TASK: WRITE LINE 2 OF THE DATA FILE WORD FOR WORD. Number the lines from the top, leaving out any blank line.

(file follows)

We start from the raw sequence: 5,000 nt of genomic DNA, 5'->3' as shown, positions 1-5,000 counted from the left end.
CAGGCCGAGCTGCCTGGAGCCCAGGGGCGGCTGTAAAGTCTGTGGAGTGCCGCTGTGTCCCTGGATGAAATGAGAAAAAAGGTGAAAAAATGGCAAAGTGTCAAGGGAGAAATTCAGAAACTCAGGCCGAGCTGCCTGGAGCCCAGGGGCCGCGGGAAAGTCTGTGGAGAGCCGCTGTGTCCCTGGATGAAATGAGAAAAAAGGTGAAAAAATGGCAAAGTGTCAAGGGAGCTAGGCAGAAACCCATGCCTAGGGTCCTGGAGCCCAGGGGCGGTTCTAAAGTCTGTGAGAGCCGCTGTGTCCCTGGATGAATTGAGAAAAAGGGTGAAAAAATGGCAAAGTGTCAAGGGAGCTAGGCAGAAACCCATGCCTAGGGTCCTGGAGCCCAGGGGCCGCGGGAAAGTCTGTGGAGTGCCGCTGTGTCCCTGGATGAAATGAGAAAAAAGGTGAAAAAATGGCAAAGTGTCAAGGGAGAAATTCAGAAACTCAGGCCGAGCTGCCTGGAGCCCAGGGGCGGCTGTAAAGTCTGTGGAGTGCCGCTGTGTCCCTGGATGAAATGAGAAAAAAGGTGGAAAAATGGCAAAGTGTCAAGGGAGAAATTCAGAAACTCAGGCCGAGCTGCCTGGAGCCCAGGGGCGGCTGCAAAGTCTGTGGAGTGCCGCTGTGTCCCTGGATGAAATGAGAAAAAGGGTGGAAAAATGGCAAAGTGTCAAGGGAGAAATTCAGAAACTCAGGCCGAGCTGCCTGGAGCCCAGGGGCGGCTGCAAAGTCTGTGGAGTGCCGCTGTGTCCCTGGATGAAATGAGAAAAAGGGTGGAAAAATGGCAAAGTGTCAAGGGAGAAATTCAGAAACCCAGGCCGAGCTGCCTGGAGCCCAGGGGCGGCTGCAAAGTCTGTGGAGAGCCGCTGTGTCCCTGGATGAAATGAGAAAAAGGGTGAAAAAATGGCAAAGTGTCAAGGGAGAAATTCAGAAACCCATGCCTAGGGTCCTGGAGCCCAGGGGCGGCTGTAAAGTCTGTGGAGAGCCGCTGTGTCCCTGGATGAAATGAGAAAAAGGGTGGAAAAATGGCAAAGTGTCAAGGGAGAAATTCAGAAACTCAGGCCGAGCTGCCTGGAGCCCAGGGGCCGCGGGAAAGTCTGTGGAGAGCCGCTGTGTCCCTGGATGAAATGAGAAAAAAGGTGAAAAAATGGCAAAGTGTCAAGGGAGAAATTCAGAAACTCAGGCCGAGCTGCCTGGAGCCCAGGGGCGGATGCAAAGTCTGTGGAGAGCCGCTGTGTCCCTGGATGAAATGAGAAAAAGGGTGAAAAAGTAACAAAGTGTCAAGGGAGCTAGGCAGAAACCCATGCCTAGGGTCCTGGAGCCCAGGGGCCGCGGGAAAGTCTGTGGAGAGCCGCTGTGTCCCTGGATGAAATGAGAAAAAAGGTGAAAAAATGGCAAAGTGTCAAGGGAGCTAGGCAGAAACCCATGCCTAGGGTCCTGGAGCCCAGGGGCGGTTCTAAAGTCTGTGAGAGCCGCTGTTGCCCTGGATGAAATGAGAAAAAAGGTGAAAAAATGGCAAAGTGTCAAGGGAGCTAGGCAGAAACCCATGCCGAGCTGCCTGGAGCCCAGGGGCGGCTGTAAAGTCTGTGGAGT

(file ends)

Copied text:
CAGGCCGAGCTGCCTGGAGCCCAGGGGCGGCTGTAAAGTCTGTGGAGTGCCGCTGTGTCCCTGGATGAAATGAGAAAAAAGGTGAAAAAATGGCAAAGTGTCAAGGGAGAAATTCAGAAACTCAGGCCGAGCTGCCTGGAGCCCAGGGGCCGCGGGAAAGTCTGTGGAGAGCCGCTGTGTCCCTGGATGAAATGAGAAAAAAGGTGAAAAAATGGCAAAGTGTCAAGGGAGCTAGGCAGAAACCCATGCCTAGGGTCCTGGAGCCCAGGGGCGGTTCTAAAGTCTGTGAGAGCCGCTGTGTCCCTGGATGAATTGAGAAAAAGGGTGAAAAAATGGCAAAGTGTCAAGGGAGCTAGGCAGAAACCCATGCCTAGGGTCCTGGAGCCCAGGGGCCGCGGGAAAGTCTGTGGAGTGCCGCTGTGTCCCTGGATGAAATGAGAAAAAAGGTGAAAAAATGGCAAAGTGTCAAGGGAGAAATTCAGAAACTCAGGCCGAGCTGCCTGGAGCCCAGGGGCGGCTGTAAAGTCTGTGGAGTGCCGCTGTGTCCCTGGATGAAATGAGAAAAAAGGTGGAAAAATGGCAAAGTGTCAAGGGAGAAATTCAGAAACTCAGGCCGAGCTGCCTGGAGCCCAGGGGCGGCTGCAAAGTCTGTGGAGTGCCGCTGTGTCCCTGGATGAAATGAGAAAAAGGGTGGAAAAATGGCAAAGTGTCAAGGGAGAAATTCAGAAACTCAGGCCGAGCTGCCTGGAGCCCAGGGGCGGCTGCAAAGTCTGTGGAGTGCCGCTGTGTCCCTGGATGAAATGAGAAAAAGGGTGGAAAAATGGCAAAGTGTCAAGGGAGAAATTCAGAAACCCAGGCCGAGCTGCCTGGAGCCCAGGGGCGGCTGCAAAGTCTGTGGAGAGCCGCTGTGTCCCTGGATGAAATGAGAAAAAGGGTGAAAAAATGGCAAAGTGTCAAGGGAGAAATTCAGAAACCCATGCCTAGGGTCCTGGAGCCCAGGGGCGGCTGTAAAGTCTGTGGAGAGCCGCTGTGTCCCTGGATGAAATGAGAAAAAGGGTGGAAAAATGGCAAAGTGTCAAGGGAGAAATTCAGAAACTCAGGCCGAGCTGCCTGGAGCCCAGGGGCCGCGGGAAAGTCTGTGGAGAGCCGCTGTGTCCCTGGATGAAATGAGAAAAAAGGTGAAAAAATGGCAAAGTGTCAAGGGAGAAATTCAGAAACTCAGGCCGAGCTGCCTGGAGCCCAGGGGCGGATGCAAAGTCTGTGGAGAGCCGCTGTGTCCCTGGATGAAATGAGAAAAAGGGTGAAAAAGTAACAAAGTGTCAAGGGAGCTAGGCAGAAACCCATGCCTAGGGTCCTGGAGCCCAGGGGCCGCGGGAAAGTCTGTGGAGAGCCGCTGTGTCCCTGGATGAAATGAGAAAAAAGGTGAAAAAATGGCAAAGTGTCAAGGGAGCTAGGCAGAAACCCATGCCTAGGGTCCTGGAGCCCAGGGGCGGTTCTAAAGTCTGTGAGAGCCGCTGTTGCCCTGGATGAAATGAGAAAAAAGGTGAAAAAATGGCAAAGTGTCAAGGGAGCTAGGCAGAAACCCATGCCGAGCTGCCTGGAGCCCAGGGGCGGCTGTAAAGTCTGTGGAGT